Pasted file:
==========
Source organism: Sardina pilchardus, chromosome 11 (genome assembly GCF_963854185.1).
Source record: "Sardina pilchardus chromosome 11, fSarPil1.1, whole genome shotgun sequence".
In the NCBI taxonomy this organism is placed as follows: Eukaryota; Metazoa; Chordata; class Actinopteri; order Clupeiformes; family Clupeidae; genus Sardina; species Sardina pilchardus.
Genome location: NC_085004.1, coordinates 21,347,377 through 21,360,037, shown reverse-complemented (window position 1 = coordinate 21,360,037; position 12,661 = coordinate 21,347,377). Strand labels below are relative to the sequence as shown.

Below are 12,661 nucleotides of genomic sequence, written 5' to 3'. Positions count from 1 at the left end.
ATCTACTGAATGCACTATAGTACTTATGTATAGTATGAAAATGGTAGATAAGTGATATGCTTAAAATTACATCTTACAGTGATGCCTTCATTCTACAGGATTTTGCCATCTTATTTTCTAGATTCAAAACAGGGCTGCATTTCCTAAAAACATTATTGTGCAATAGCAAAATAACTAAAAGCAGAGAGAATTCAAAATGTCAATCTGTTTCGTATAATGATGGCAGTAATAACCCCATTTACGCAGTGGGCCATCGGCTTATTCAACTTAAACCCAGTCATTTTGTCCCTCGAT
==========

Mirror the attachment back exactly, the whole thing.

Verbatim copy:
Source organism: Sardina pilchardus, chromosome 11 (genome assembly GCF_963854185.1).
Source record: "Sardina pilchardus chromosome 11, fSarPil1.1, whole genome shotgun sequence".
In the NCBI taxonomy this organism is placed as follows: Eukaryota; Metazoa; Chordata; class Actinopteri; order Clupeiformes; family Clupeidae; genus Sardina; species Sardina pilchardus.
Genome location: NC_085004.1, coordinates 21,347,377 through 21,360,037, shown reverse-complemented (window position 1 = coordinate 21,360,037; position 12,661 = coordinate 21,347,377). Strand labels below are relative to the sequence as shown.

Below are 12,661 nucleotides of genomic sequence, written 5' to 3'. Positions count from 1 at the left end.
ATCTACTGAATGCACTATAGTACTTATGTATAGTATGAAAATGGTAGATAAGTGATATGCTTAAAATTACATCTTACAGTGATGCCTTCATTCTACAGGATTTTGCCATCTTATTTTCTAGATTCAAAACAGGGCTGCATTTCCTAAAAACATTATTGTGCAATAGCAAAATAACTAAAAGCAGAGAGAATTCAAAATGTCAATCTGTTTCGTATAATGATGGCAGTAATAACCCCATTTACGCAGTGGGCCATCGGCTTATTCAACTTAAACCCAGTCATTTTGTCCCTCGAT